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Batsman Pant shield for blunder-keeper

The wicket-keeper dropped five catches which allowed West Indies to put up 316 in Sunday’s deciding ODI
Rishabh Pant run to field the ball
Rishabh Pant run to field the ball

Sayak Banerjee   |   Calcutta   |   Published 23.12.19, 09:26 PM

David de Gea’s clanger against Watford cost Manchester United dearly on Sunday; luckily for India, Rishabh Pant’s errors behind the stumps in Cuttack did not prove that costly as the batsmen made sure they crossed the finishing line.

But on another day, Pant’s butter fingers could make his team pay a heavy price.

The wicket-keeper dropped as many as five catches which allowed West Indies to put up 316 in Sunday’s deciding ODI at the Barabati Stadium.

The five catches he dropped included two reprieves to Nicholas Pooran. The left-hander then blazed his way to a 64-ball 89, the Windies’ top scorer.

Having said that, there aren’t many wicketkeeper-batsmen in India now who are capable of clearing the ropes as comfortably as Pant can or press on the accelerator from the first ball.

Besides, his two away Test centuries, during which he batted aggressively, have had a major impact.

Ever since his international debut last year, in England, Pant has looked far more comfortable with the bat than with the big gloves behind the wickets. But looking at how the shorter version of the game has evolved, a wicketkeeper’s capabilities as a batsman gets precedence nowadays, feel experts.

“It’s not just about wicket-keeping getting diluted in limited-overs cricket. The issue is deeper...

“From school to U-16 and the U-19 levels, on what basis do you pick someone as a wicketkeeper is important. And that’s where it has changed. You pick wicketkeepers on the basis of how many runs they have scored.

“And in the shorter versions, it’s certainly imperative for a wicketkeeper to be a good batsman at the same time,” explained former India wicketkeeper-batsman Deep Dasgupta.

He, thus, feels people should stop being “harsh” on Pant because at the end of the day, he is “a good, talented batsman”.

“… Yeah, it’s going to be challenging for him on slow tracks. But he got 70-odd on a slow track in the first ODI (versus the Windies in Chennai), proving he has that ability to score at more than a run a ball on such pitches.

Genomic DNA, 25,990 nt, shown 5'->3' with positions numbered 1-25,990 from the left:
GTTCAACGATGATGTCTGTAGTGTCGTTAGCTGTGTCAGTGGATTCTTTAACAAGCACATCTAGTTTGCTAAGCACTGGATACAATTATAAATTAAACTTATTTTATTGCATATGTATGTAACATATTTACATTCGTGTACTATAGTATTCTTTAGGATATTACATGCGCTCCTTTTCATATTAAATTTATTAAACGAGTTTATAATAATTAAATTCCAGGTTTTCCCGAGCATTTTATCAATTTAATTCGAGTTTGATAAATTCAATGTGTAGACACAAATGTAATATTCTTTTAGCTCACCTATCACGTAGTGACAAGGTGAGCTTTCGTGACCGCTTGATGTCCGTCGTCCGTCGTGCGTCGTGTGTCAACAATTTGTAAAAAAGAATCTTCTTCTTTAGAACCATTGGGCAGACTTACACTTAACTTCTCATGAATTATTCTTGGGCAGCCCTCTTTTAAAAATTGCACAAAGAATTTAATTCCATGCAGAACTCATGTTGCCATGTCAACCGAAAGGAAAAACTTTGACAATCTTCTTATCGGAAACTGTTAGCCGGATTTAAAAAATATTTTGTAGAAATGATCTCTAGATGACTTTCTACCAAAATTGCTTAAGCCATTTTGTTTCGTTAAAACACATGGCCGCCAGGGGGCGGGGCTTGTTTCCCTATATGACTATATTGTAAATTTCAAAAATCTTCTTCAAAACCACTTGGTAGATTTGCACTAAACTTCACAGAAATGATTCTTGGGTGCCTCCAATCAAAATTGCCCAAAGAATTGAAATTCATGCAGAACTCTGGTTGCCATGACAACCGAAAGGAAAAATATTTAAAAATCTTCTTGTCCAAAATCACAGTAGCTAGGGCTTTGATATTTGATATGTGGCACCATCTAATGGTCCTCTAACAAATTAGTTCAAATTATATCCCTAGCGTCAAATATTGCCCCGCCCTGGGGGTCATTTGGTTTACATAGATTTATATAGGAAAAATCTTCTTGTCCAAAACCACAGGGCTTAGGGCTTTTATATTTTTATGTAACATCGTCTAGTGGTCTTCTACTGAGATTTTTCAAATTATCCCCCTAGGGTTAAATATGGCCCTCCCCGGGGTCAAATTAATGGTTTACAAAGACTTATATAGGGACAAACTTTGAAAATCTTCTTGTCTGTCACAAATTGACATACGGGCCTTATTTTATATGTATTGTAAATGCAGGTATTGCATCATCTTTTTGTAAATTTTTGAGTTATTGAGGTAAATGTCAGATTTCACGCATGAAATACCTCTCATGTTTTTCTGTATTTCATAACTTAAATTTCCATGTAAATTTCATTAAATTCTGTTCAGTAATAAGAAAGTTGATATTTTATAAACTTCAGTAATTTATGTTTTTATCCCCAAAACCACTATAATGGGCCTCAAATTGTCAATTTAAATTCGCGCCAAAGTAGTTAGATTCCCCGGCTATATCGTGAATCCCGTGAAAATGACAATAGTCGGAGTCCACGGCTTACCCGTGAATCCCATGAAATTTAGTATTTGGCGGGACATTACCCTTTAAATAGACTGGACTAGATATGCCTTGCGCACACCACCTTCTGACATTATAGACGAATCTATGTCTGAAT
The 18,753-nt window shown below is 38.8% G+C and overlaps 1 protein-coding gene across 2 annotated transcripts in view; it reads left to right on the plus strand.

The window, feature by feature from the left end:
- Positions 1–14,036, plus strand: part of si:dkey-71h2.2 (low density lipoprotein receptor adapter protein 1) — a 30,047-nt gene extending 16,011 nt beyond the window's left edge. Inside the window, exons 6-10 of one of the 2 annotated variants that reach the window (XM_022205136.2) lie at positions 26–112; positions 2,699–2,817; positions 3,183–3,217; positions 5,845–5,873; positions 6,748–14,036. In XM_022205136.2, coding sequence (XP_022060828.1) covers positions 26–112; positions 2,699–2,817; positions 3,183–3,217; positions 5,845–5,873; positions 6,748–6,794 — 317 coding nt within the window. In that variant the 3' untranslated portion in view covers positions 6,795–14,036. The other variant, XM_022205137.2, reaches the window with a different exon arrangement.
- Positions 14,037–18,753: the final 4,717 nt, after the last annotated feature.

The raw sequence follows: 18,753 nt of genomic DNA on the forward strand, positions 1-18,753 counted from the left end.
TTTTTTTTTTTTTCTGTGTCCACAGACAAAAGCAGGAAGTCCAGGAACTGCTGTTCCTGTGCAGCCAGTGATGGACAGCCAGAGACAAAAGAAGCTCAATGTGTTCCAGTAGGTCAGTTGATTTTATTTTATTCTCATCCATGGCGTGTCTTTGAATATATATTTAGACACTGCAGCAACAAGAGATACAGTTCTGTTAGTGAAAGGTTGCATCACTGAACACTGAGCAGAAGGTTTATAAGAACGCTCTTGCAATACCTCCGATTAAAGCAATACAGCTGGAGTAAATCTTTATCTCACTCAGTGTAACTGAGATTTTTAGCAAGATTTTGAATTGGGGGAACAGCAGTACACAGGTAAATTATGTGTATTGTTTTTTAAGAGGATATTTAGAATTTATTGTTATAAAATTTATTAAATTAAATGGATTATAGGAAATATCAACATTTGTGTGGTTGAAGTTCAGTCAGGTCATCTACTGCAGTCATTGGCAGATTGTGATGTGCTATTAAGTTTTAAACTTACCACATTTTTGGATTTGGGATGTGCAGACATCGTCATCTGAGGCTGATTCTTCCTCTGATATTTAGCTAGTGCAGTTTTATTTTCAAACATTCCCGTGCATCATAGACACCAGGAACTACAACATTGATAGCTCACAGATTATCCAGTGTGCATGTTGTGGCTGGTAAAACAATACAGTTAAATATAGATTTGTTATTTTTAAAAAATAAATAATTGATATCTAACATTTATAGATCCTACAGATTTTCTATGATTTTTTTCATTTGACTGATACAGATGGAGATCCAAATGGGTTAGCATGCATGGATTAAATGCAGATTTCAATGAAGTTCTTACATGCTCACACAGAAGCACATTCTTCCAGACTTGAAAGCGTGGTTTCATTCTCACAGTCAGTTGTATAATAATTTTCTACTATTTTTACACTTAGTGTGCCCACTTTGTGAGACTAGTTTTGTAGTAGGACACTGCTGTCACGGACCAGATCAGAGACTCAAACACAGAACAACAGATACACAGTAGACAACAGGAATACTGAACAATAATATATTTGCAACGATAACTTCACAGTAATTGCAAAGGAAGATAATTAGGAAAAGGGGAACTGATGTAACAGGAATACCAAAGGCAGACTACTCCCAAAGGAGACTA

“I think at times, people are overtly harsh on Pant,” Dasgupta added.

A look at the other strong teams shows that in the shorter versions, they also have wicketkeepers whose performances with the bat matter a great deal. Jos Buttler has been assigned that task by England, while New Zealand and Australia have Tom Latham and Alex Carey, respectively. Both of them are reliable batsmen apart from being decent wicketkeepers.

Even the Windies have Shai Hope — their opener for ODIs and technically the most accomplished batsman in the side at present — as their wicketkeeper.

According to Sambaran Banerjee, former national selector and Bengal’s last Ranji Trophy-winning captain, the skills of wicket-keeping cannot quite be executed in the shorter formats.

“In a T20 game, we have only 120 legal deliveries. But tell me how many balls go straight to the wicketkeeper in this format? Hardly 10. So, the ’keeper doesn’t have much of a function barring taking catches or effecting run outs.

“Yeah, when the ball goes to the point or square-leg fielder, the ’keeper has to get near the stumps quickly (to collect the ball). So for that, he has to be fit.

“But the skills of wicket-keeping can’t quite be executed in this format. In ODI cricket, placing of the hands and having a sense of the direction of the ball do matter, but that’s also to a small extent. Not like how it is in Tests,” Banerjee, himself a wicketkeeper during his playing days, said.

Both Banerjee and Dasgupta emphasised on recognising the wicketkeeper as the most important all-rounder in a team, at least in ODIs and T20Is.

“Obviously, for a wicketkeeper to contribute with the bat in limited-overs cricket is more important now. In the 70s, 80s and 90s, the wicket-keeper wasn’t recognised as an all-rounder. He was viewed as just a wicket-keeper who could bat a bit. Wicket-keeping always stood first then.

“But the concept now has changed in the shorter versions, where the man behind the stumps is referred to as batsman-keeper and no longer keeper-batsman. Therefore, his batting comes first,” Banerjee said.

“The real all-rounder whom we don’t give credit to is the wicket-keeper. In the truest sense, he is the most important all-rounder in the team.

“In this era, you cannot have a wicket-keeper who cannot bat. Even in Test cricket today, tell me one wicket-keeper who cannot bat. There is no one. You cannot imagine picking a wicket-keeper who cannot bat,” said Dasgupta.

Coming back to Pant, Dasgupta feels the 22-year-old is being criticised every time he falls short of a half-century, which is unfair.

“Batting wise, I think Pant is there or thereabouts… I feel his case has reached such a stage that every time he scores anything less than 50, people start talking about him and put him in the firing line, which is really unfair.

“On Sunday, yes, he didn’t have a great day behind the stumps. But chanting his name and mocking him for that is not fair,” he said.

Banerjee, though, feels Sanju Samson needs to be given a chance now. 

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